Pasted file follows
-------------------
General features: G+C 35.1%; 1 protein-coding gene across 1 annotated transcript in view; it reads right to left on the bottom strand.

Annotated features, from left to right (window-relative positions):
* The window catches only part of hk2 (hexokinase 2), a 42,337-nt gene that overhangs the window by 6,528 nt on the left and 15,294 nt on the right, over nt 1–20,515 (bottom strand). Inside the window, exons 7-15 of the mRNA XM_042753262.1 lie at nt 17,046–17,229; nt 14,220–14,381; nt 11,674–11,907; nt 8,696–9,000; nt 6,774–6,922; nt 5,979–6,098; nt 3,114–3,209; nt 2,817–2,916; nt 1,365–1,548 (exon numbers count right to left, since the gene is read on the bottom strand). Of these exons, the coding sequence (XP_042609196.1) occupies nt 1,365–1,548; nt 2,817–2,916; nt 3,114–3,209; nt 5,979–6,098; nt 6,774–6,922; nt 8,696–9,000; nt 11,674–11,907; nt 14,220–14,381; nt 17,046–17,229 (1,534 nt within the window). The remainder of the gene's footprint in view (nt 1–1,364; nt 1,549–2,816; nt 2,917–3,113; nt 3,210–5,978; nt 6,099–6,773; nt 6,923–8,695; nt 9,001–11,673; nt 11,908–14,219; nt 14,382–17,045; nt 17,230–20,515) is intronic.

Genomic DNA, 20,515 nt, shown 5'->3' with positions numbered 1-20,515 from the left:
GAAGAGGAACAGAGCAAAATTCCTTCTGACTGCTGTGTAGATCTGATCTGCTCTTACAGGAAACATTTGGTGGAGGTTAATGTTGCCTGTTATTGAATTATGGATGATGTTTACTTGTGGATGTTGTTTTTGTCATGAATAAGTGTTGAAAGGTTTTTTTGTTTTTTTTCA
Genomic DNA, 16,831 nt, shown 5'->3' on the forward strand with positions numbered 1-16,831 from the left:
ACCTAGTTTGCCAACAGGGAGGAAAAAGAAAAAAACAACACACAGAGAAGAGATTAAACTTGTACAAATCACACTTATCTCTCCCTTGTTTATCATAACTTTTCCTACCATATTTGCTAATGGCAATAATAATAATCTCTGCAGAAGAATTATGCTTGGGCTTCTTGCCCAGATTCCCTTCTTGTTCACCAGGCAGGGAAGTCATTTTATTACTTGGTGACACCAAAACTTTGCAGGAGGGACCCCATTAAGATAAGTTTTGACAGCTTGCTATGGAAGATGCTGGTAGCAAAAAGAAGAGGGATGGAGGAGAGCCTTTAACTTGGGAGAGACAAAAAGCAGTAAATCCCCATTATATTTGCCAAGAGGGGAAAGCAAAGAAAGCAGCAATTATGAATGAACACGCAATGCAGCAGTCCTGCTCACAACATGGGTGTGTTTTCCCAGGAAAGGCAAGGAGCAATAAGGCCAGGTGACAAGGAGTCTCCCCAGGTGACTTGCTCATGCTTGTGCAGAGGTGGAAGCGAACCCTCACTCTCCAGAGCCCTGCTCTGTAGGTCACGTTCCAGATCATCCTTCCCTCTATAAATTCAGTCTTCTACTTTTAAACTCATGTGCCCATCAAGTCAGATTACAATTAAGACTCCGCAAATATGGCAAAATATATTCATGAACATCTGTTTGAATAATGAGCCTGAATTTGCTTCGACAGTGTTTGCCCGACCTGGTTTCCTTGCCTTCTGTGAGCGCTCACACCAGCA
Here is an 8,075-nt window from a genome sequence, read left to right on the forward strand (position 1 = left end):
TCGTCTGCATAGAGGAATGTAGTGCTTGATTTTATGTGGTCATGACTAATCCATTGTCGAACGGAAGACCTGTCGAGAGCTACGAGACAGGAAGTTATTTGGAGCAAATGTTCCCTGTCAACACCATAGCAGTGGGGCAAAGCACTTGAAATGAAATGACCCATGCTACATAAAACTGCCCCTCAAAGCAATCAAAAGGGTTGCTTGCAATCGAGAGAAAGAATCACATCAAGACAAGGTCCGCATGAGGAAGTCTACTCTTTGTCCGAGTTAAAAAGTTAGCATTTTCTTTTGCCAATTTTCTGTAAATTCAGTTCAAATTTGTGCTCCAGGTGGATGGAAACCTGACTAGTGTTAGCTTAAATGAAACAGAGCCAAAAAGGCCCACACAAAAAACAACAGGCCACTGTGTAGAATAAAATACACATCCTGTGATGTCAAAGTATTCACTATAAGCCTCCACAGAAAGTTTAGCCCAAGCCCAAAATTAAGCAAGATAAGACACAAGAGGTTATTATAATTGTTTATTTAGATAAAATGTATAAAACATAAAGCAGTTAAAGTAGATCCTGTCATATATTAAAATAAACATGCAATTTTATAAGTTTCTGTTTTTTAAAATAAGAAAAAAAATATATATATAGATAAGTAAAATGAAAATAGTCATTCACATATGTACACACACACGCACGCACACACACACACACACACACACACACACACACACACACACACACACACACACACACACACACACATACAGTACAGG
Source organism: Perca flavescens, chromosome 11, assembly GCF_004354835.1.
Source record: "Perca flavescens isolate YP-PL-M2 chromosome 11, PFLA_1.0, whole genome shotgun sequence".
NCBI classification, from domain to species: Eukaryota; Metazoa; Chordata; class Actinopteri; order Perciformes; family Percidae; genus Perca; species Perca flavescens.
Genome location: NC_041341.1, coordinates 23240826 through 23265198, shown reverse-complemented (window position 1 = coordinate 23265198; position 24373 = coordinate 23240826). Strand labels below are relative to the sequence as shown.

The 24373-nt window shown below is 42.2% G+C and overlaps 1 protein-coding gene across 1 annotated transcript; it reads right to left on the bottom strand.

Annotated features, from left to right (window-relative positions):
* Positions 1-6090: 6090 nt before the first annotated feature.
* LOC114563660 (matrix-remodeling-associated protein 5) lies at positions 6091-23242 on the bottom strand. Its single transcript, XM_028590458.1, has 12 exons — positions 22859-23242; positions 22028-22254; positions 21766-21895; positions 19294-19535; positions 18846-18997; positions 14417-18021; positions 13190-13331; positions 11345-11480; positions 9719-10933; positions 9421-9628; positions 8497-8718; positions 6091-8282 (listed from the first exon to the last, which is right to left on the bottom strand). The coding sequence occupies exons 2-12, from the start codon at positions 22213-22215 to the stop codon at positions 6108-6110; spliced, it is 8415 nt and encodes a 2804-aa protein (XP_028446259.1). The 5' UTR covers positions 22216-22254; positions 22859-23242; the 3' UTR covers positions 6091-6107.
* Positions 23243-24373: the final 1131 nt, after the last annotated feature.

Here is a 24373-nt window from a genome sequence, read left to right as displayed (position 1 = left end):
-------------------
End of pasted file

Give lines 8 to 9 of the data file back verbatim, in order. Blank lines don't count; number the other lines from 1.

Here is an 8,075-nt window from a genome sequence, read left to right on the forward strand (position 1 = left end):
TCGTCTGCATAGAGGAATGTAGTGCTTGATTTTATGTGGTCATGACTAATCCATTGTCGAACGGAAGACCTGTCGAGAGCTACGAGACAGGAAGTTATTTGGAGCAAATGTTCCCTGTCAACACCATAGCAGTGGGGCAAAGCACTTGAAATGAAATGACCCATGCTACATAAAACTGCCCCTCAAAGCAATCAAAAGGGTTGCTTGCAATCGAGAGAAAGAATCACATCAAGACAAGGTCCGCATGAGGAAGTCTACTCTTTGTCCGAGTTAAAAAGTTAGCATTTTCTTTTGCCAATTTTCTGTAAATTCAGTTCAAATTTGTGCTCCAGGTGGATGGAAACCTGACTAGTGTTAGCTTAAATGAAACAGAGCCAAAAAGGCCCACACAAAAAACAACAGGCCACTGTGTAGAATAAAATACACATCCTGTGATGTCAAAGTATTCACTATAAGCCTCCACAGAAAGTTTAGCCCAAGCCCAAAATTAAGCAAGATAAGACACAAGAGGTTATTATAATTGTTTATTTAGATAAAATGTATAAAACATAAAGCAGTTAAAGTAGATCCTGTCATATATTAAAATAAACATGCAATTTTATAAGTTTCTGTTTTTTAAAATAAGAAAAAAAATATATATATAGATAAGTAAAATGAAAATAGTCATTCACATATGTACACACACACGCACGCACACACACACACACACACACACACACACACACACACACACACACACACACACACACACACACACATACAGTACAGG